A series of interesting buildings and installations could be found all along Trinitatisstraße (now Fiedlerstraße). Trinitatisstraße 2 was home to the school of applied art’s sculpture studio, where many artists, including Dresden sculpter Selmar Werner (telamons of the Ständehaus, Schiller monument at Albertplatz, crucifixion scene at the former English Church, etc) were active. Dresden’s cigarette industry also maintained two large factories on the street. The Kios cigarette factory and the Josetti cigarette factory—with its “Juno” brand—were known nationwide. Lippold’s suitcase company manufactured its goods on Trinitatisstraße, as well. This small factory became best known for being mentioned in Erich Kästner’s 1957 novel, “Als ich ein kleiner Junge war”–Kästner’s father was an employee at Lippold’s. The literal cornerstone for the VE Backwarenkombinat, founded after 1945, once belonged to the local bread factory. Most of these factories and more were destroyed in the 1945 bombardment. All that is left today is one factory owner’s villa.
More information on the history of Trinatisstraße here.
After 1945: From the ruins to the Jugendkirche
Ruins of Trinitatiskirche
The nave of Trinitatiskirche was burned out completely in the bombardment of February 1945, after just 51 years of use. The surrounding walls took serious damage, and the opposite parish hall, truss and interior furnishings were all lost. Only the tower survived the bombing relatively unscathed. During the 1950s, Johannstadt began extensive rubble-clearing operations, and the congregation cleared the once densely developed area around the church, which had now been decimated. A kindergarten moved into the reconstructed parish hall.
At the end of the 60s, in an attempt to stop the ruins from being demolished, congregants developed a project for a worship room and a conference area. In their free time, they cleared rubble with the most primitive of means and secured the tower and the remains of the walls. Due to a lack of demolition funds and the new work on the church, the ruins stayed. Today, occasional prayer services, concerts and cultural events take place under the open sky. Since 1992, the rooms have mainly been used by the Jugendzentrum Trinitatiskirche. The parish runs youth programming with support from the Landeshauptstadt Dresden. The Förderverein has been involved in the step-by-step development of the ruins for over two decades.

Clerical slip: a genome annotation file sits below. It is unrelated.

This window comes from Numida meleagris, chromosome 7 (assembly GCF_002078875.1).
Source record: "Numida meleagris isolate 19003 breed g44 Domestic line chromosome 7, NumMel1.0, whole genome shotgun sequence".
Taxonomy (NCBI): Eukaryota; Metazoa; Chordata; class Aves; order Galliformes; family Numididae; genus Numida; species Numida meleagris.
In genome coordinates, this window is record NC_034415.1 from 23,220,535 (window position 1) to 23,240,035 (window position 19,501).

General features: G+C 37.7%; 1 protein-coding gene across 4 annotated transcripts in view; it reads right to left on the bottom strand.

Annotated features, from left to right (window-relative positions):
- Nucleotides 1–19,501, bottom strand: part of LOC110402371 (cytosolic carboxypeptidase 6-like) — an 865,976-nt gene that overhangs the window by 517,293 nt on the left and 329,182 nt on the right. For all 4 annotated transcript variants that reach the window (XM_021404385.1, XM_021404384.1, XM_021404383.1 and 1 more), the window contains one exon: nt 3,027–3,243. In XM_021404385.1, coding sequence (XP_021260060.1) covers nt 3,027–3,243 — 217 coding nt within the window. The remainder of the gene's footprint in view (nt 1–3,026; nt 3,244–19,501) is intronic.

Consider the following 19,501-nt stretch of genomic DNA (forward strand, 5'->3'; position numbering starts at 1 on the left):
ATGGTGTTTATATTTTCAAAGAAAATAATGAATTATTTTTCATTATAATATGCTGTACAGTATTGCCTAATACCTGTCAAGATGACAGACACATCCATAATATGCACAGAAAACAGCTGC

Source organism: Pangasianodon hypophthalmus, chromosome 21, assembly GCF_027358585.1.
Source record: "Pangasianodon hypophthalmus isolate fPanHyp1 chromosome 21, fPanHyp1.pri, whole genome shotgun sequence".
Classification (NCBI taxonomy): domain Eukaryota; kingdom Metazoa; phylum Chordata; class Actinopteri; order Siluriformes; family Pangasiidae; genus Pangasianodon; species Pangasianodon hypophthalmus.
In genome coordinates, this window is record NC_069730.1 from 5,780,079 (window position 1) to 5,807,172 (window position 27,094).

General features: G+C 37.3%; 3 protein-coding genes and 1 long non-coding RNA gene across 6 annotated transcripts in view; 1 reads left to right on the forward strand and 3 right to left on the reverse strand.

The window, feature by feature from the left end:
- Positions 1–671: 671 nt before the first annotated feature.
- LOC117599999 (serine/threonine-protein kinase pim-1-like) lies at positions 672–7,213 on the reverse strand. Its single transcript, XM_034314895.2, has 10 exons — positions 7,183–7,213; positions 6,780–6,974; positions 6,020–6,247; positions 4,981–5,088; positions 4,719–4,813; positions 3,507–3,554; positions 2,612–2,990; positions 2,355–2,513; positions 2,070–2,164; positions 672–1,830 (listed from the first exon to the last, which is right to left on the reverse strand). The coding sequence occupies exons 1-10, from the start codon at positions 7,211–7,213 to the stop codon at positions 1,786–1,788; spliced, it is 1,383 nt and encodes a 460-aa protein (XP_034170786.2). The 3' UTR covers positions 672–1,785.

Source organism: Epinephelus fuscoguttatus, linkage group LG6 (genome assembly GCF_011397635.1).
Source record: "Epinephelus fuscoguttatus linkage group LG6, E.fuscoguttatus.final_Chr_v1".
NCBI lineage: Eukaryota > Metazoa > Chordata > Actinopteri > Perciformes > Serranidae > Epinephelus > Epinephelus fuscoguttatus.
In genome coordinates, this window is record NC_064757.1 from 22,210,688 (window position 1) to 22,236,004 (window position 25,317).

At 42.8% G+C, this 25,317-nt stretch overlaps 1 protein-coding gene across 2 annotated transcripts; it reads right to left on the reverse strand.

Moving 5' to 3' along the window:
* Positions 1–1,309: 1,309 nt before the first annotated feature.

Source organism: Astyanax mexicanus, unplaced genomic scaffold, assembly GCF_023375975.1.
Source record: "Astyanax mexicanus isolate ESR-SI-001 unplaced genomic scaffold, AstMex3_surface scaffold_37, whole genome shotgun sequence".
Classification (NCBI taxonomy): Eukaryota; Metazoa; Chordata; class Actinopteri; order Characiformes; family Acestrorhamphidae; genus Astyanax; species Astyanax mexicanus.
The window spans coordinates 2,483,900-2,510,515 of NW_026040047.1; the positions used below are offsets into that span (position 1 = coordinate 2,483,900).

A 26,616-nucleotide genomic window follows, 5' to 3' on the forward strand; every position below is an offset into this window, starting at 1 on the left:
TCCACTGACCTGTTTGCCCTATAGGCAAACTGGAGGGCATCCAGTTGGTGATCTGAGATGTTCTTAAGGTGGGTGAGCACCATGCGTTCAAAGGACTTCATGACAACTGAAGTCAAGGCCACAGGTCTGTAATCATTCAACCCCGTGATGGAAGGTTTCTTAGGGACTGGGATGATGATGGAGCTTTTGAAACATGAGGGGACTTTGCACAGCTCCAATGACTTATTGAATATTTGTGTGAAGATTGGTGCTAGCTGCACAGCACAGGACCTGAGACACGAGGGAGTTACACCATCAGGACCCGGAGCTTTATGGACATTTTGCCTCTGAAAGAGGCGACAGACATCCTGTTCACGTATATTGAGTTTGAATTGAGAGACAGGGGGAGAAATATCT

Jugendkirche and the new Trinitatisplatz
Starting in 2020, through the youth center Jugendkirche Dresden, and with sponsorship from the Ev.-Luth. Kirchenbezirke Dresden Mitte and Dresden Nord, spaces for inspirational events and experiences will be built within the ruins of Trinitatiskirche, and will be open to youth from the neighborhood and the entire metropolitan area. Young people will soon be able to get together, interact with one another, discover their own forms of expression and, of course, enjoy concerts and parties. The existing Jugendzentrum Trinitatiskirche, a youth café and the business office of the Evangelische Jugend Dresden will also have a place in the new building, next to a large, multipurpose event room.
Text: Matthias Erfurth, Matthias Kunert, Henning Seidler